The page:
The search culminated with a "find" of the last available 2010 red hidden away in a dusty nook and Bill sniffed it out.  He found another in Beaune in a wine store, but 6 other wine stores had none.  Way to go Bill!
If you head to Burgundy, be sure to eat lunch at Restaurant Simon, see my tripadvisor review and explore up and down the valley, all the areas have their own charms and the wines change dramatically as well. 

Friday, October 19, 2012

Dogana loop hike in the Sibillini mountains

19 Ottobre
I am just finishing up the olive harvest and now have time to post on the hike Bacco and I did last weekend.  The 15.5 km/9.6 mile Dogana loop hike starts at the Forca di Presta under Mt. Vettore and very near a rifugio or refuge where you can get a meal or stay the night during summer season.  The hike is a bear only because of its distance, but I will help you avoid that problem, if you want to cut it a bit shorter.
A look back from the road which leads up to the Belvedere below.  Her you see Mt. Vettore on the right and Cima del Lago and Redentore on the left

From the Belvedere above which labels all the mountains in the distance for you, we headed straight across the road and up the slopes of Mt. Macchialta.  From its flanks you get great views of the plateau of Castelluccio below (famous for lentils, flowers in late June and its beauty year-round), and also the regions of the Marche, Umbria, Lazio and Abruzzo-like the 4 corners region.

As always, Bacco arrives first at the summit, this one Mt. Macchialta

Below is the view back towards the east and Abruzzo

The above picture is important as you can see the short route to return to your starting point in the mid right portion of the photo.  If you are using Gillian Price's guide book "Italy's Sibillini National Park-Walking and Trekking Guide" you will see on the map an inverted "v" in the trail which skirts Colle del Lupo, located below Mt. Macchialta.  When you get to the apex of that "v" if you turn right at the T crossing instead of left which takes you into the beech forest below, you will arrive at the trail to take you back on the other side of the crest you walked under to arrive here and avoid the majority of the distance this hike requires.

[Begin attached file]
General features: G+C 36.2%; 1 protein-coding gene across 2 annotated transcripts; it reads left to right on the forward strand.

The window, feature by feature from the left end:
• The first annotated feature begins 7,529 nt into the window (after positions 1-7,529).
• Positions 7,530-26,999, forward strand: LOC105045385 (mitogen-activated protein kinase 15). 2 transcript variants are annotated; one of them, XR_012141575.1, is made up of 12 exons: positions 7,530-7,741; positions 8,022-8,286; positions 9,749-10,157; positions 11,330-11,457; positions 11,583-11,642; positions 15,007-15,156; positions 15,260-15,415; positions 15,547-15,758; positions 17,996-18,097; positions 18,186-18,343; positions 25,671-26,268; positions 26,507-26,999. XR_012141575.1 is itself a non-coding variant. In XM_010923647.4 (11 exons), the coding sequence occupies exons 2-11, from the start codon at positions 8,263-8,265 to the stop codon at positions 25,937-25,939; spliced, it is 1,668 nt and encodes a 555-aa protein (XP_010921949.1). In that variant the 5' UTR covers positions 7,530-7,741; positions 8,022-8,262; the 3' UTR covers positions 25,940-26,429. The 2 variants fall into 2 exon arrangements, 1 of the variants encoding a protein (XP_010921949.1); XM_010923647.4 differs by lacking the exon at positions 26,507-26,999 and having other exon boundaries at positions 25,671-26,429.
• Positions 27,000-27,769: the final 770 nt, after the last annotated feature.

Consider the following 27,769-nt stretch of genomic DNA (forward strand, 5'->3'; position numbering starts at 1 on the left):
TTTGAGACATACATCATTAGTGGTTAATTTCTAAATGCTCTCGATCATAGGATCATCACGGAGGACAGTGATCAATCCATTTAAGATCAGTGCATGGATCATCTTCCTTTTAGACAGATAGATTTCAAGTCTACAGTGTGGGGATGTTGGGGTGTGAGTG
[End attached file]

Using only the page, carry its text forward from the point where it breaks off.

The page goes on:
But, if you take the shortcut, you will miss the horses, the bitty ski slope and refuge at Colle le Cese (where you may also enjoy a lunch) and the fonte del Vescovo, the silo and house of Amati, etc.  Are those worth the tired legs of 5km of walking in the flat?  Only you can decide, with help from the photos below.
Bacco showing the fountain, with the silo in the distance. (below)

The little lake above and the house I have often seen from the road into Castelluccio, called Casotto Amati with the mountains of Cima del Lago and Redentore above

Finally, from the hills around the plateau of Castelluccio, you may often notice hang gliders or parasailers, I guess they are more correctly called, beautiful cloud formations and the occasional traffic jam as you see in the last pic.

I am glad I did this hike once, but if I was doing it again, I would take off from the refuge at Forca di Presta and climb up on the ridge to the west and head off towards the most southern peak in this little chain, Mt. Macchialta.  This would save you a km, maybe by not following the curves of the road, but you would miss the Belvedere.  The views down to Castelluccio would be better however.  I would also take the shortcut back as the 5.6 km (my estimate was about 3.5 miles) slog through the plain called Dogana is looong.  In the summer you need to bring at least 2, if not 3 liters of water.  I know you could fill your canteen at the fountain, but I am superstitious (I am sure it is potable, but my mom got Giardia once in Colorado and it makes me cautious-the italians drink freely from these fountains without any bad effects, I must admit).  The views from the Dogana, you can get from many other angles and without the extra work.  

Tuesday, October 02, 2012

The vineyard is closed, 2012 in review

2 October, 2012
The last harvest is in, the last wine has completed fermenting and we have only to press the Petit Verdot, Syrah, Cab. Sauv. and Montepulciano to finish our work in the winery.  I need to write down the story of '12 before I forget it as it is not a memory to be saved or savored.
February a meter of snow fell on PS Winery in 2 passes, each of which blocked my exit for a week.  It turns out to have been a blessing as we needed the water for the coming summer.  Our clay soil soaked it up after a dry 2011.
Springtime was pretty normal with budding at the normal time and abundant rainfall.  Unfortunately, just after Easter, we experienced a flash frost in the Pecorino vineyard and lost about 40% of these beautiful buds which cut our production by a similar amount.